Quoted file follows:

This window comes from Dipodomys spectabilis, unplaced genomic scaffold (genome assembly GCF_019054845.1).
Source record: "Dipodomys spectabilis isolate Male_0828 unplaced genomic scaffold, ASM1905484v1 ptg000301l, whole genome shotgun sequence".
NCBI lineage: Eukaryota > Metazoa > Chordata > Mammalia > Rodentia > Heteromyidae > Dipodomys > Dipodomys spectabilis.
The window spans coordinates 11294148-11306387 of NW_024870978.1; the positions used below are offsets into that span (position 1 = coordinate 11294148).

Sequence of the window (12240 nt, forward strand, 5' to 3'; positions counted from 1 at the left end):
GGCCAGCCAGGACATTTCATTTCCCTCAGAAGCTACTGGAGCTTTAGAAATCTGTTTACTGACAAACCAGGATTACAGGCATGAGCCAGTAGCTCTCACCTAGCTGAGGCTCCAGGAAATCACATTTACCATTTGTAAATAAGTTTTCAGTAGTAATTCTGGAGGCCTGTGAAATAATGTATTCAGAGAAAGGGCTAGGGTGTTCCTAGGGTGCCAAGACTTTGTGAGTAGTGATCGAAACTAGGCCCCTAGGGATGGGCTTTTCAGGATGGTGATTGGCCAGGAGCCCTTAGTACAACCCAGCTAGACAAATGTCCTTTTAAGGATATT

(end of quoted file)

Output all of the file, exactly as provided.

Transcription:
This window comes from Dipodomys spectabilis, unplaced genomic scaffold (genome assembly GCF_019054845.1).
Source record: "Dipodomys spectabilis isolate Male_0828 unplaced genomic scaffold, ASM1905484v1 ptg000301l, whole genome shotgun sequence".
NCBI lineage: Eukaryota > Metazoa > Chordata > Mammalia > Rodentia > Heteromyidae > Dipodomys > Dipodomys spectabilis.
The window spans coordinates 11294148-11306387 of NW_024870978.1; the positions used below are offsets into that span (position 1 = coordinate 11294148).

Sequence of the window (12240 nt, forward strand, 5' to 3'; positions counted from 1 at the left end):
GGCCAGCCAGGACATTTCATTTCCCTCAGAAGCTACTGGAGCTTTAGAAATCTGTTTACTGACAAACCAGGATTACAGGCATGAGCCAGTAGCTCTCACCTAGCTGAGGCTCCAGGAAATCACATTTACCATTTGTAAATAAGTTTTCAGTAGTAATTCTGGAGGCCTGTGAAATAATGTATTCAGAGAAAGGGCTAGGGTGTTCCTAGGGTGCCAAGACTTTGTGAGTAGTGATCGAAACTAGGCCCCTAGGGATGGGCTTTTCAGGATGGTGATTGGCCAGGAGCCCTTAGTACAACCCAGCTAGACAAATGTCCTTTTAAGGATATT